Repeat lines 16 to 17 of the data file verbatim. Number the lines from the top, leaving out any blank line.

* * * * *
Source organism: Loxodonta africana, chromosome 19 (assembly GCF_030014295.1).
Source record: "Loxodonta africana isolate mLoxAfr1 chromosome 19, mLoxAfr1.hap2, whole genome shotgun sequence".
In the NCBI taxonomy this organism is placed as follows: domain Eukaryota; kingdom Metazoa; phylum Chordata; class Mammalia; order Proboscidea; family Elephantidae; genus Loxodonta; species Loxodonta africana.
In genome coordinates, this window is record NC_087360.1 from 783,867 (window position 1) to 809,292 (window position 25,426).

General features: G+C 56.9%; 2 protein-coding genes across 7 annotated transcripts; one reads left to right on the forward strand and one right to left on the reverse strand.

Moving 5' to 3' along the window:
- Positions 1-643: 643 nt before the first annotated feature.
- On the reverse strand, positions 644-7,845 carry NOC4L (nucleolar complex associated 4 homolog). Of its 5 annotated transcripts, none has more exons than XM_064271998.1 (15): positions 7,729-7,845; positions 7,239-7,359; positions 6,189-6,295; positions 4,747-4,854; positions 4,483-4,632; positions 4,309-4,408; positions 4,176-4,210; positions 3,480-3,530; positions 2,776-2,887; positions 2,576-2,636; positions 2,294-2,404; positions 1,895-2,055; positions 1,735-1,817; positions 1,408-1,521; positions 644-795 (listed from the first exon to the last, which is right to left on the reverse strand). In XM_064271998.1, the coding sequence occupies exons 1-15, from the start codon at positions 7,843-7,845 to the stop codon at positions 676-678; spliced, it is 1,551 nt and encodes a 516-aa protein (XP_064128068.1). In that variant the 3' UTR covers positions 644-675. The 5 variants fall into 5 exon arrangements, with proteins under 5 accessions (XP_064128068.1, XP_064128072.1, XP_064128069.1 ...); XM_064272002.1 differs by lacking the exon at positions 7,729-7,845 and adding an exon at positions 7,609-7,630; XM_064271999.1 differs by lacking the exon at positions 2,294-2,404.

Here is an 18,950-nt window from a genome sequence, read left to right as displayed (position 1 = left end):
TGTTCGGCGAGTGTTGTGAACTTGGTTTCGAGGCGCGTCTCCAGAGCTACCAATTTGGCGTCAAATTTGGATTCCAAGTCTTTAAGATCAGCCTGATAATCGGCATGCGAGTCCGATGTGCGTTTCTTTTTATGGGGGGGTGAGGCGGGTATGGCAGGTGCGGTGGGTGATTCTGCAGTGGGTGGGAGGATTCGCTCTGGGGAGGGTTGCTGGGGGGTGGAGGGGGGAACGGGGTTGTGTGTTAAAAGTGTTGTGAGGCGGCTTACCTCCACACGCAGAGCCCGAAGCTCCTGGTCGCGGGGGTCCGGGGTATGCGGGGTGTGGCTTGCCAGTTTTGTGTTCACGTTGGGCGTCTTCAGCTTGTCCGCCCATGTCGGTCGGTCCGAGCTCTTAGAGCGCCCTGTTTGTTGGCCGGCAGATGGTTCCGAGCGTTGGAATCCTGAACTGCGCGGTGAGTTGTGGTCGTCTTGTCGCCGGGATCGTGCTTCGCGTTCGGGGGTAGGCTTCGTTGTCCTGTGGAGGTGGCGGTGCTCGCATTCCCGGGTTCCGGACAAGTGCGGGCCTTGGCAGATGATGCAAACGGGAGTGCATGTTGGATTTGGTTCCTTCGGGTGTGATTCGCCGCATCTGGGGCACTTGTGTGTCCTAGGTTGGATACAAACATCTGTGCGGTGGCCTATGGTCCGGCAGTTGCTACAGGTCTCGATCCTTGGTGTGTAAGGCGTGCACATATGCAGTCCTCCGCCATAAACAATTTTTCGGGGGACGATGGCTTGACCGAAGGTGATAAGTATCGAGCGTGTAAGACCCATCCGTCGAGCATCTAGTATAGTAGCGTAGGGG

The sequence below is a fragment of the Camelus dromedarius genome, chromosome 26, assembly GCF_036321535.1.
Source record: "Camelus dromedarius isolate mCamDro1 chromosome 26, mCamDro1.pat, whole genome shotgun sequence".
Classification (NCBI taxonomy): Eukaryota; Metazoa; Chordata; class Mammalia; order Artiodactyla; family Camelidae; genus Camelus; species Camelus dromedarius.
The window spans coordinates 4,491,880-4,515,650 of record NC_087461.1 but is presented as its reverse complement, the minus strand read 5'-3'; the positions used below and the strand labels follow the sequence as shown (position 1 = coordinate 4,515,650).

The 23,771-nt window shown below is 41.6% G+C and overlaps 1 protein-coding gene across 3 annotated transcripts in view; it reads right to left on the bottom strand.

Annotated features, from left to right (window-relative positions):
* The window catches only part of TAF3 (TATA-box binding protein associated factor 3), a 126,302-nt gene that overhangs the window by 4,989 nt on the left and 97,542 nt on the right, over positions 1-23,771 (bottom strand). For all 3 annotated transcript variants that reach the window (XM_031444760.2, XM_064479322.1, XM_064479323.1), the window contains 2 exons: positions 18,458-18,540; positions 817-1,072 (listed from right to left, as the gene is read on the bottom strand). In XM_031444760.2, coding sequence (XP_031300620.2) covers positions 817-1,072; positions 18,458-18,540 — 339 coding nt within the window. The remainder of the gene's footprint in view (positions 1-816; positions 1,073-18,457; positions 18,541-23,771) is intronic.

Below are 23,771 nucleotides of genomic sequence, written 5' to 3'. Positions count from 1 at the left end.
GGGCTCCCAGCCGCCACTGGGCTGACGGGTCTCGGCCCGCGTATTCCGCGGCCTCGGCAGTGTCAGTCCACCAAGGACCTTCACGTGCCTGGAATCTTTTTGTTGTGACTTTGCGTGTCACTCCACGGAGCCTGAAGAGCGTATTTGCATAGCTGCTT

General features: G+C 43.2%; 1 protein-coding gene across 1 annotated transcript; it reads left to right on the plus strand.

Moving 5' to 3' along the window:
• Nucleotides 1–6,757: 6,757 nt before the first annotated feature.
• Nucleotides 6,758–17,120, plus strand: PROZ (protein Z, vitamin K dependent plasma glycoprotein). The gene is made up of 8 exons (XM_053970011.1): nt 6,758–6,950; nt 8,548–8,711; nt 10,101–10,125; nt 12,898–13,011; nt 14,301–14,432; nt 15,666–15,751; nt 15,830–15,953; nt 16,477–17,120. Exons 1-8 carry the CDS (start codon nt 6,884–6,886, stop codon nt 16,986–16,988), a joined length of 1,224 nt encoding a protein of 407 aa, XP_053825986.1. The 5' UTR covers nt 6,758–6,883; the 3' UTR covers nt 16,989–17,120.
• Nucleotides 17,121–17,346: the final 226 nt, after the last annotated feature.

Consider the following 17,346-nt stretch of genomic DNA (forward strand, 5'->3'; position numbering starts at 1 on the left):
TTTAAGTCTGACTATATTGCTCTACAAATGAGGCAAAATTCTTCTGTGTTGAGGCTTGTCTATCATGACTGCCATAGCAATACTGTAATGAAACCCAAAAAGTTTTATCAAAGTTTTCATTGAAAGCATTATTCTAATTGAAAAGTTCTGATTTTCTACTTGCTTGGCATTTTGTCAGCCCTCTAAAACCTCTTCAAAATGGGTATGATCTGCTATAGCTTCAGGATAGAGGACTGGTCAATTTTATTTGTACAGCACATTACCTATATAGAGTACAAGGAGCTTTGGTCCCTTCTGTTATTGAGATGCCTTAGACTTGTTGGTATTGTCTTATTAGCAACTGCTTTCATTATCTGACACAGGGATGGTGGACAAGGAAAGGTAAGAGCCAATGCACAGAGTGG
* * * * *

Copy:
Annotated features, from left to right (window-relative positions):
* The window catches only part of TAF3 (TATA-box binding protein associated factor 3), a 126,302-nt gene that overhangs the window by 4,989 nt on the left and 97,542 nt on the right, over positions 1-23,771 (bottom strand). For all 3 annotated transcript variants that reach the window (XM_031444760.2, XM_064479322.1, XM_064479323.1), the window contains 2 exons: positions 18,458-18,540; positions 817-1,072 (listed from right to left, as the gene is read on the bottom strand). In XM_031444760.2, coding sequence (XP_031300620.2) covers positions 817-1,072; positions 18,458-18,540 — 339 coding nt within the window. The remainder of the gene's footprint in view (positions 1-816; positions 1,073-18,457; positions 18,541-23,771) is intronic.